Then you come later on in the Old Testament to the judgement on 'Egypt'. On this occasion, Pharaoh defied God, or tried to do. Do you remember how Moses was sent to the king of Egypt, Pharaoh, and said to him, "Let my people go" (Exodus 7, 16). Pharaoh's answer was that he did not know the Lord nor would he let Israel go (Exodus 22, 23). As a result God said that He would send these judgements on Egypt - ten plagues: water turned to blood, frogs, lice, flies, cattle pests, boils, fire and hail, darkness, locusts and the slaying of the firstborn sons. Ten plagues, one after another in which God was hammering, hammering, hammering at the whole nation of Egypt until Pharaoh's heart, which had been so hardened, relented a little in that he let Israel go so far. He then chased them into the Red Sea and that most divine and amazing event took place - the water opened up. Israel went through on dry land and the waters closed and crushed Pharaoh and his entire host in the waters of the Red Sea.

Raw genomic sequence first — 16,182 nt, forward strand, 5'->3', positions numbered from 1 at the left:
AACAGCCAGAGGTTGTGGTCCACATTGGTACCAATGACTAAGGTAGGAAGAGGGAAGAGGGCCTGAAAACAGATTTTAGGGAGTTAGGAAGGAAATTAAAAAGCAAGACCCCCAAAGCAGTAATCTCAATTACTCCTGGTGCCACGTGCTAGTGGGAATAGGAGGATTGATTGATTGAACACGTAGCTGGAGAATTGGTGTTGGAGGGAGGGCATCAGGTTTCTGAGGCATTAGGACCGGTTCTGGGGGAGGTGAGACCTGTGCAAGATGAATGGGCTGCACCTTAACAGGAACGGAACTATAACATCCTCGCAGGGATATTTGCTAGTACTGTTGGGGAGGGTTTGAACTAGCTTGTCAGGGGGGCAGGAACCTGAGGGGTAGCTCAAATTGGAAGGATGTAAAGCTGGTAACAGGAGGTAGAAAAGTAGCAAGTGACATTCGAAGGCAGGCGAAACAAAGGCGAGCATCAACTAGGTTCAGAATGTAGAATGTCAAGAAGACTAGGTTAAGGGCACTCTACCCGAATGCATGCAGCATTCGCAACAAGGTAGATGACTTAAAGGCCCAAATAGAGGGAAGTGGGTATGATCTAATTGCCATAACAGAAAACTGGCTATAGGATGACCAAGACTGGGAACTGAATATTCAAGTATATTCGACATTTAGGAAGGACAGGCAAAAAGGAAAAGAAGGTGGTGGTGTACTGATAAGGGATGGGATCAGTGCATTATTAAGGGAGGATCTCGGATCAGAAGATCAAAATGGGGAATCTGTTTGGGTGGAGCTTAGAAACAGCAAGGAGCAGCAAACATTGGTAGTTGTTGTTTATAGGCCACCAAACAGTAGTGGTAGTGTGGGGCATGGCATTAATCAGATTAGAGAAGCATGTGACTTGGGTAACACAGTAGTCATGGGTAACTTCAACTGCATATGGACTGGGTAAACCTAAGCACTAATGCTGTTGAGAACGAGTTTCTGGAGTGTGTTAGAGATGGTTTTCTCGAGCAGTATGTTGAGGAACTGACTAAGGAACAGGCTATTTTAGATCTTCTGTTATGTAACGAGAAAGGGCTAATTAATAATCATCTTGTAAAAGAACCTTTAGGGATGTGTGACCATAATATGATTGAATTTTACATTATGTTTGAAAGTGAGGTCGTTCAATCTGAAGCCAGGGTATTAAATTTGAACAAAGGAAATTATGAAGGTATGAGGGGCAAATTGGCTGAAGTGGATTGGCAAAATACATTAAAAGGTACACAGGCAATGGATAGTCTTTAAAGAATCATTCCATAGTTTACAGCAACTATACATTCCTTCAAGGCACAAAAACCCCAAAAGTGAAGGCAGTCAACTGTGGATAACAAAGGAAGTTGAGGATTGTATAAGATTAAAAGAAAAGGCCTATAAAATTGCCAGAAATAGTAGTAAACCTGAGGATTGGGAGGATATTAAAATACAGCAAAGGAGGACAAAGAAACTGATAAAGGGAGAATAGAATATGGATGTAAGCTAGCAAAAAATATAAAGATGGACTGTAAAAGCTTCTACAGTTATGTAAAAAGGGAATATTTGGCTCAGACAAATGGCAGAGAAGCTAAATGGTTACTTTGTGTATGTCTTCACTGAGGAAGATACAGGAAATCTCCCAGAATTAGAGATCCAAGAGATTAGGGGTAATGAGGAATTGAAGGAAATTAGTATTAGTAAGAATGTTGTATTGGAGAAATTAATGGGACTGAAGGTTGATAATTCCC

Dear friends, there are these judgements and others in the Old Testament and the New and our Lord is referring to something here which is well known in my text when He refers to this particular judgement in these words - "As the days of Noe were, so shall also the coming of the Son of man be" (text).


Secondly, we need to understand what is meant by this reference to Noah. How does this reference to Noah help us to understand about the end of the world, which is what our Lord is talking about? It helps us like this. Our Lord here is explaining to us that at the end of the world people will be living and society will be organised in just the same way as it was immediately before the flood. What does that tell us? For one thing, it tells us that when the end of the world comes people will be living for pleasure. Our Lord describes it - "For as in the days that were before the flood they were eating and drinking, marrying and giving in marriage, until the day that Noe entered into the ark, And knew not until the flood came, and took them all away; so shall also the coming of the Son of man be" (text). We know something about the state of society right at the end of the world. Just on the very moment when our Lord is going to return - society will be living for its own bodily pleasures. They are not sinful in themselves. It is not a sin to eat and drink. Our very bodies are made of a digestive system for eating and drinking. Of course, we cannot live without food and drink but it is one thing to eat to live, it is an entirely different thing to live to eat. That is what society will be doing says Christ - "As the days of Noe were" (text).